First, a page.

You might not be able to avoid statistics. But sometimes authors show some other useful numbers you should look for. Let’s imagine 1000 people driving on the highway. In a construction area, suppose there are twenty accidents a day for those thousand people. In the non-construction area let there be five accidents. Let’s say the mileage of each stretch is the same so we have no “bias”.

1. **Relative risk**: 20 accidents without construction and 5 with it. The risk of accident in the construction area is 20/1000 (2%). The risk of accident in the normal area is 5/1000 (0.5%). The relative risk is 20/5, or 2%/0.05% which equals 4. You are four times more likely to have an accident in the construction area.

2. **Absolute risk**: If there is a 2% chance of accident in the construction area, and 0.5% risk otherwise, then the absolute difference is 2 – 0.5 = 1.5% and you could say that driving in the construction area raises your risk of accident by 1.5%. This doesn’t sound as bad as relative risk. It probably is the better way of looking at it, and isn’t as dramatic.

What if putting a cool new sensor in your car lowered your chance of accident in the construction area by 20%, so the numbers of accidents in construction are now 16 and in the clear are 5. This is like getting a treatment for a disease.

3. **Relative risk reduction**: the new relative risk is 16/5 = 3.2, and the relative risk has lowered from (4-3.2)/4 = 20%. It isn’t a surprise that the number is 20%. We already said that the sensor made one group 20% better, a relative improvement.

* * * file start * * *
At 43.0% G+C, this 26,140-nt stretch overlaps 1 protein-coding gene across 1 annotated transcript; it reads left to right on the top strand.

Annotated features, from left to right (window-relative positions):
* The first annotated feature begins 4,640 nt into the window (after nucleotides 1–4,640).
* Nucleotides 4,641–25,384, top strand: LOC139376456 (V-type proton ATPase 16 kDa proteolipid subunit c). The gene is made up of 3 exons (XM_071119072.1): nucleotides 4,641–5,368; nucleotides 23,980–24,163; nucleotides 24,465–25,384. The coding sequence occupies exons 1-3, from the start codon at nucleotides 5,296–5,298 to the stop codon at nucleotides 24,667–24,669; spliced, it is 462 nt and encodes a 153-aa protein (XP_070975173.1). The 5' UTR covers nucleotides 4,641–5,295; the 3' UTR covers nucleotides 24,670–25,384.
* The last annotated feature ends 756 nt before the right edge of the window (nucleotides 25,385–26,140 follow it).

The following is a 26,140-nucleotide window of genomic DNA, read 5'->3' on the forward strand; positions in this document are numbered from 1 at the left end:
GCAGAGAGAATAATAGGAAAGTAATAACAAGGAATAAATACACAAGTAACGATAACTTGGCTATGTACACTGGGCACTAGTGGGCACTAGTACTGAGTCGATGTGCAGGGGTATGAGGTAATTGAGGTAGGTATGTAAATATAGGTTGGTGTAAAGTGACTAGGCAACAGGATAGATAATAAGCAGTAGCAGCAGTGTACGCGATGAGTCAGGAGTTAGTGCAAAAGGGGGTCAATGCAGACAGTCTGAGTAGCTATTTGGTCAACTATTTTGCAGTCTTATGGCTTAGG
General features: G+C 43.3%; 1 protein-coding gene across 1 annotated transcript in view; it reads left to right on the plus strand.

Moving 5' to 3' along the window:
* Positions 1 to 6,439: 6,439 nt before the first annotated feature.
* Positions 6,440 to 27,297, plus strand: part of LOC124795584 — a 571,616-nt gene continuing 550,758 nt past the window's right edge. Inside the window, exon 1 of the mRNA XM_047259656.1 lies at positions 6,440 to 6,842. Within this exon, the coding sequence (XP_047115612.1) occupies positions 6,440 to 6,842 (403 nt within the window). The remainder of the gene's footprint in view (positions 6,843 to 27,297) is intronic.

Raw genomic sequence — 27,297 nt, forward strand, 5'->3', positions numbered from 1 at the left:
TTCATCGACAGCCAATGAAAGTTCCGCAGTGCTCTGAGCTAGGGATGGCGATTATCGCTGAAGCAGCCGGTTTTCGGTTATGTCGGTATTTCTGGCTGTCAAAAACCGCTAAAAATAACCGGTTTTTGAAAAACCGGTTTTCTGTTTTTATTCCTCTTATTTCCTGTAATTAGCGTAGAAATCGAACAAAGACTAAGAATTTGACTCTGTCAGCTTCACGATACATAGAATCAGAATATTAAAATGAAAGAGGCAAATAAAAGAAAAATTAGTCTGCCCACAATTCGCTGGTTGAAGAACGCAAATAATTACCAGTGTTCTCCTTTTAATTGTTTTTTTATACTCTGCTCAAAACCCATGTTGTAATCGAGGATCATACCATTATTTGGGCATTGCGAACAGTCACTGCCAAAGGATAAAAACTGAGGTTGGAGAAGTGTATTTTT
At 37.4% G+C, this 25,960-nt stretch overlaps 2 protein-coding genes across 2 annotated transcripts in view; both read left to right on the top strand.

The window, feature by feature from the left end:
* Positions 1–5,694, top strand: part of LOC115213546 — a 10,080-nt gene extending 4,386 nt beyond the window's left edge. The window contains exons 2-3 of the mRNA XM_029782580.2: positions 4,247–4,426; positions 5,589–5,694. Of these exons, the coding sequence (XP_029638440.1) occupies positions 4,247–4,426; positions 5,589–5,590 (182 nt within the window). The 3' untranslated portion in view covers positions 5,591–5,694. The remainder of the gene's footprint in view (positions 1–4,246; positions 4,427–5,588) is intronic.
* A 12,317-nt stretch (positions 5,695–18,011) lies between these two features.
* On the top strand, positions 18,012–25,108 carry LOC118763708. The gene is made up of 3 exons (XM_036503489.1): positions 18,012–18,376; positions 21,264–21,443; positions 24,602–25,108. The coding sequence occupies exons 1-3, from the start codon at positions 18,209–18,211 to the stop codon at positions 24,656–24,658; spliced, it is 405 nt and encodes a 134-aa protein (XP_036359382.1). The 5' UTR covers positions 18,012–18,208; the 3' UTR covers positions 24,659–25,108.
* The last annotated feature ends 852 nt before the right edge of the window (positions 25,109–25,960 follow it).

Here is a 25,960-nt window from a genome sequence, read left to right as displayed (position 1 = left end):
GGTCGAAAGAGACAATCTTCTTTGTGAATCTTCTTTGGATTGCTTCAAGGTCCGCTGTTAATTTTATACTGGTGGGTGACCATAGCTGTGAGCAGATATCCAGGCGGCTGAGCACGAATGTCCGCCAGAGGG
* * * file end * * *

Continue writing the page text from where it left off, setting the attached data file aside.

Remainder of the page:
4. **Absolute risk reduction**: first find the absolute risk for the situation with the sensor, and it is (16-5)/1000 = 1.1%, so the absolute reduction is 1.5 – 1.1 = 0.4% and this is how much the sensor lowers accidents overall.

5. **Number needed to treat**: this is the number of sensors we would have to install to prevent one accident. This is one of my favorite numbers because if the number is really high, then maybe it isn’t worth giving a medicine or treatment to all those patients. In our situation, we find that the number of sensors that have to be installed to prevent one accident among 1000 drivers is 1/(absolute risk reduction) = 25. Might be worth it? Only if you are one of the ones that was going to have an accident, and we don’t know that ahead of time do we? Such is statistics. Nobody can predict the future for an individual, but we can get an idea of what will happen to the herd.

Posted in: Medical Literature